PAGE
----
Saving for retirement is an important financial goal — but not everyone understands all of the retirement plans available. After all, it does look a little bit like alphabet soup: 401(k), IRA, 403(b) — what’s the difference?
Each type of retirement plan has its own rules, benefits and drawbacks, and understanding which type is right for an individual’s needs starts with learning what each is all about.
In this article, we’re going to dive into the nitty-gritty details of 403(b) plans, also known as tax-sheltered annuities or TSAs. What are they, how do they work and who is eligible?
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What is the 403(b) retirement plan?
The 403(b) retirement plan is a type of incentivized investment vehicle designed to help account holders save for retirement. It’s offered by certain public schools and 501(c)(3) organizations to their employees (in layman’s terms: it’s the 401(k) of the nonprofit world).
Like a 401(k), 403(b) plans facilitate regular contributions toward an employee’s retirement goal. Contributions are tax-deductible in the year they’re made, and taxes aren’t paid on the funds until they’re distributed from the plan later.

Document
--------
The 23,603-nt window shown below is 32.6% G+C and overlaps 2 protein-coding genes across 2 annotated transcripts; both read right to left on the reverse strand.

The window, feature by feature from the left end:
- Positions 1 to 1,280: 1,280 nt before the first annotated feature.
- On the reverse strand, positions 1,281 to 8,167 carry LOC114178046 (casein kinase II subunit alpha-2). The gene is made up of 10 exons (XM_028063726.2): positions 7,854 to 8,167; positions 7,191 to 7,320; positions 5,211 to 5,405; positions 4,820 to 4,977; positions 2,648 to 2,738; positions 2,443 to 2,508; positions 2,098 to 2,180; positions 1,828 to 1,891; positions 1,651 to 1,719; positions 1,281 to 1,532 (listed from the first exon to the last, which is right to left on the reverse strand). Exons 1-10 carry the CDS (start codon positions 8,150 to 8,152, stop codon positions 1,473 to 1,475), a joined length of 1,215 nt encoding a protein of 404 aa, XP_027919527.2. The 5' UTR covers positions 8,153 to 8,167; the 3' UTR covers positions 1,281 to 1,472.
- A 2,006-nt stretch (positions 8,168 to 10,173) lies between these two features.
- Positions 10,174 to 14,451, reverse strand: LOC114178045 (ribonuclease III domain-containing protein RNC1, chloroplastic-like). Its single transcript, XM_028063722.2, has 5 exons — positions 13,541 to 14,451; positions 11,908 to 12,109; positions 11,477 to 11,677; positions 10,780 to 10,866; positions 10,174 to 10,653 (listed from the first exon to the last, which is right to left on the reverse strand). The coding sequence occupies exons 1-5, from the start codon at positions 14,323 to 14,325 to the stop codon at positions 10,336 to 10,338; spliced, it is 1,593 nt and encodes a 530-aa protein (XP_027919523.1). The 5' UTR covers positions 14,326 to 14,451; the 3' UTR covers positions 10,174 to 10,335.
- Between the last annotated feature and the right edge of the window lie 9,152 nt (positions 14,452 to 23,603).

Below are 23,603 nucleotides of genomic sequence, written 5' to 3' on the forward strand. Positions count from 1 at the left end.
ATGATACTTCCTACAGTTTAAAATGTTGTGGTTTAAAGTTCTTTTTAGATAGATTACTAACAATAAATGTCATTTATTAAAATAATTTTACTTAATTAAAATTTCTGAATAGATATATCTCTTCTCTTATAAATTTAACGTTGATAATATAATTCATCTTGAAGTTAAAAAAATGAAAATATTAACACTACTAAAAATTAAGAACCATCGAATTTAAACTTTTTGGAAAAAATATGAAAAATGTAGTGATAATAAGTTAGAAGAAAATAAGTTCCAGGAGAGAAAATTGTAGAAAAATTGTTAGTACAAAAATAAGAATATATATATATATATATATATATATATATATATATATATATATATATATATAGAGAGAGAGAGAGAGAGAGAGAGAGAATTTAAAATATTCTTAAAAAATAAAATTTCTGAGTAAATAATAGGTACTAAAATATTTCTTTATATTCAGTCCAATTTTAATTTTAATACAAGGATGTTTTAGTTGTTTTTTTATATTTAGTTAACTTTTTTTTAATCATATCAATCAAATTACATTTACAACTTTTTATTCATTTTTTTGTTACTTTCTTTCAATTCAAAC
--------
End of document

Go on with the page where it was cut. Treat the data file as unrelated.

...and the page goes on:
Unlike a 401(k), however, the funds in a 403(b) are sometimes invested in an annuity contract provided through an insurance company, rather than allocated toward stocks and bonds on the market. The monies may also be entrusted to a custodial account that invests in mutual funds.
Like other retirement plans, 403(b)s are governed by limits on how and when participants can take distributions, and generally, the funds can’t be touched until the account holder reaches age 59.5.
Furthermore, required minimum distributions, or RMDs, apply to 403(b) plans and kick in either in the account holder’s early 70s or when they retire.
Let’s break down the 403(b) retirement plan more thoroughly.